Thursday, 28 March 2013

The 7 Secrets of Effective Study and Successful Revision


Be interested in everything. If you know and experience lots of different things there is a point when they start to join up, or to link in some strange and delightful way. With a broad-based knowledge it is also more likely that you will be able to make informed and inspired guesses. These mindmoves are both enjoyable and stimulating.

Give the topic/subject the benefit of the doubt. If you assume that you will be having a tedious experience while studying, your initial thoughts tend to be self-fulfilling. At first many topics are complex and they present initial barriers to entry. Similarly, anything unfamiliar may involve the shock of the new. Rather than turning away, take a leap of faith and keep going until you discover those satisfying moments of lucidity - these are the dawning lights of the understanding at work.

Positive mental attitude - this means not basing your current work or your future expectation on past failures.

Channel your antagonism effectively.


This typically means free from distractions which serve as psychological cues for procrastination. So keep your TV/ games/ phone out of reach. Working in bed may lead to bouts of napping and irregular sleep patterns. Working in the kitchen may lead to sudden weight gain. Libraries are quite good locations because they are 'study-rich' zones of association. My undergraduate years at St Andrews University were spent by the sea. In addition to my work in the library, this is where I did some of my final week's revision:


Highlighter, pencils, cards, image, poster-size paper, post-its.
A library.
Course guide books.
Internet connection (But don't wander off topic...).
Friends, mentors, teachers, tutors...
Past exam papers.


A SMART revision/study plan is essential. Otherwise you revision or study will tend to lack focus. You create openings for procrastination. This in turn leads to feelings of helplessness, fear, stress and anxiety. It's fun to macro and micro manage your work as this approach leads to rising levels of confidence and the sense that goals are being achieved.


Short term rewards include anything that you find immediately pleasurable; from chocolate to music, calling friends, games and TV. Short term rewards may involve working for progressively longer periods without a break. 25 minutes is a decent target, but it depends on the complexity and focus of the work. Generally concentration diminishes sharply after 45 minutes.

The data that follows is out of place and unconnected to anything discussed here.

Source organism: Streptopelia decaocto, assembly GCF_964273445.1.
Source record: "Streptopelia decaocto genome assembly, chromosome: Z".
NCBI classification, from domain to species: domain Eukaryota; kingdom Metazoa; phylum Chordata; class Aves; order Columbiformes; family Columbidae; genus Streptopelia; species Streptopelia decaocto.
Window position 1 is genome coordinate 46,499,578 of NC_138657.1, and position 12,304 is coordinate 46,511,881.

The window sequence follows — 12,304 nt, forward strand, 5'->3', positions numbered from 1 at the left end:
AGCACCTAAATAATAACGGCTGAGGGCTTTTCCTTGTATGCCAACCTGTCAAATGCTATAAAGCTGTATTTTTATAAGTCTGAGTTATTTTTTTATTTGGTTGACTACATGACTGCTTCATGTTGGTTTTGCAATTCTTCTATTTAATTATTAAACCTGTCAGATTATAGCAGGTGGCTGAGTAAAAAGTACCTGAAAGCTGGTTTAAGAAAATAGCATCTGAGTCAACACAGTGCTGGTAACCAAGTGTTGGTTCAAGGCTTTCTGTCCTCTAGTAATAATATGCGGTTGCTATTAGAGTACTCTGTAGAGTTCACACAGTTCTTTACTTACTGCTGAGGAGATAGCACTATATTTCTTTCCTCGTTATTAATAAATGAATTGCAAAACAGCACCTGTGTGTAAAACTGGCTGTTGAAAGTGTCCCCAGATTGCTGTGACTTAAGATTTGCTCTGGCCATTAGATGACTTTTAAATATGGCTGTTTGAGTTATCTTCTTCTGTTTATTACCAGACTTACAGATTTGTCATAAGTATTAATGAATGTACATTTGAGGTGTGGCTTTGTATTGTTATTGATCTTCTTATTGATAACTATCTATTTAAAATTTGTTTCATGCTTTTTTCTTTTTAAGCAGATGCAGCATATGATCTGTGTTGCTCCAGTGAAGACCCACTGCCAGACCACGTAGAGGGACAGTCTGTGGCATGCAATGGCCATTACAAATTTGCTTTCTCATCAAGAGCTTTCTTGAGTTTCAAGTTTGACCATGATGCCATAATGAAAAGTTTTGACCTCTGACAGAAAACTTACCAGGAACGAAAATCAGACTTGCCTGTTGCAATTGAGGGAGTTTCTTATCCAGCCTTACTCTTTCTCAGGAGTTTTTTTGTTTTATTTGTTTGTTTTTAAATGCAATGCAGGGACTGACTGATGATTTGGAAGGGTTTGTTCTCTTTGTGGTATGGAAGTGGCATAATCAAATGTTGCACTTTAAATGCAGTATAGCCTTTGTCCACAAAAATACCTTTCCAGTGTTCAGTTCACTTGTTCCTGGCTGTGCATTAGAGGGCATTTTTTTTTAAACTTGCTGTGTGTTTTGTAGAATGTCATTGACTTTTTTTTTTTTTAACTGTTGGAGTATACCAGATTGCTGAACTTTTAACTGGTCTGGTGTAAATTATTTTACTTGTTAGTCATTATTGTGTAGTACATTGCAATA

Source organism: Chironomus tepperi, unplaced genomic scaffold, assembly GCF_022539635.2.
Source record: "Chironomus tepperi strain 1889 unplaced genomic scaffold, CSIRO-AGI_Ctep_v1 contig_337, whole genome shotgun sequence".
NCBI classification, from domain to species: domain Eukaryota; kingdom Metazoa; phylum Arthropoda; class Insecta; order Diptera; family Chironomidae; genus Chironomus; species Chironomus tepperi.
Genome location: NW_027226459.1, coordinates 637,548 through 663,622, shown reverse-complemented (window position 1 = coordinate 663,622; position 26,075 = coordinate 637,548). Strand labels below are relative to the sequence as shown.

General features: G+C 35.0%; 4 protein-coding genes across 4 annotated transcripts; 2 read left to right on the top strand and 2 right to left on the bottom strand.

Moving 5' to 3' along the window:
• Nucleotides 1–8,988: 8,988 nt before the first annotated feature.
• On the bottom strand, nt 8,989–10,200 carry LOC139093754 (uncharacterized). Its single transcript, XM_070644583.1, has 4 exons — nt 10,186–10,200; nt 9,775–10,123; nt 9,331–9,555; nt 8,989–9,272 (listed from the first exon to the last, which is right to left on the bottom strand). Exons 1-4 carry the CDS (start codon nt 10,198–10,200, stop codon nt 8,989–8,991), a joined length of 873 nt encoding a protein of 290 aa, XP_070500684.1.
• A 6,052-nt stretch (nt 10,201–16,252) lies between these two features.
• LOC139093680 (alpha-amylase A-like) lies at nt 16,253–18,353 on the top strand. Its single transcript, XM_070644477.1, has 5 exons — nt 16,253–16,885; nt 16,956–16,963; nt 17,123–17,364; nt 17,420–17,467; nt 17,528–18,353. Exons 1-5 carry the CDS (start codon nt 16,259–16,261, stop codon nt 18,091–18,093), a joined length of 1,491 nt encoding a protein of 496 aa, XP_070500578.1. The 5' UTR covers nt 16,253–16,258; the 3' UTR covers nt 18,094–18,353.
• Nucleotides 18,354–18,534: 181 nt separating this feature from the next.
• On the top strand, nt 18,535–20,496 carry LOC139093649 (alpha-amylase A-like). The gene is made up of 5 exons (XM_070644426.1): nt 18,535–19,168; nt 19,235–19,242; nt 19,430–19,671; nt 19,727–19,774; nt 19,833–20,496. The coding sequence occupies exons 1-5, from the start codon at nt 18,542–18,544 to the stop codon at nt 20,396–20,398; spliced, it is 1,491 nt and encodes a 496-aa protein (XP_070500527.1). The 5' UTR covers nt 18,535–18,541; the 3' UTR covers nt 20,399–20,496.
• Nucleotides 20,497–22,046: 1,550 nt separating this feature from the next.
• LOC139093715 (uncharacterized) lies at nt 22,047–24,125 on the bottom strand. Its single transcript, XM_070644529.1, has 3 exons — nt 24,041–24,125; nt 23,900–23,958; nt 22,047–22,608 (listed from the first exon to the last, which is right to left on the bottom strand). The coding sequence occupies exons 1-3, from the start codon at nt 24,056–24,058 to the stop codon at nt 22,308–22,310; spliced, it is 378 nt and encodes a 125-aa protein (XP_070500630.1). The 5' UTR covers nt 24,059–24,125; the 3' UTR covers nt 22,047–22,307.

Long Term. These are motivational with respect to your emotional or intellectual development, or your education and career progression.


By keeping a record of your progress and performance you will be able to work out why you become distracted, or identify what leads to excellent performance. If you have a sense of progression then the self-fulfilment and motivation will increase. This also helps you to avoid anxiety, because you know that you are doing your personal best.


Remember that most of the people who are considered brilliant and successful have worked very hard to gain their achievements. Perspiration achieves 100 times more than pure inspiration.

In order to master any key skill, craft or topic with proficiency, dexterity and in-depth, typically requires 5,000 hours!

That's why simply revising the night before seldom works...

“Study is the bane of childhood, the oil of youth, the indulgence of adulthood, and a restorative in old age.” --- Walter Savage Landor.

“Study the past if you would divine the future.” --- Confucius

“I must study politics and war that my sons may have liberty to study mathematics and philosophy.” --- John Adams

“If you want to study the social and political history of modern nations, study hell.”
--- Thomas Merton

“Study nature, love nature, stay close to nature. It will never fail you.” --- Frank Lloyd Wright

Dr Ian McCormick is the author of The Art of Connection: the Social Life of Sentences
(Quibble Academic, 2013)

Wednesday, 27 March 2013

103 key words - writing about speech

A revision list of 103 key words to describe kinds of speech - please add other suggestions below.

  1. absurdity
  1. aestheticism
  1. affectation
  1. agility
  1. alertness
  1. antagonistic
  1. aptness
  1. archaic
  1. artificiality
  1. badinage
  1. banter
  1. belligerent.
  1. combative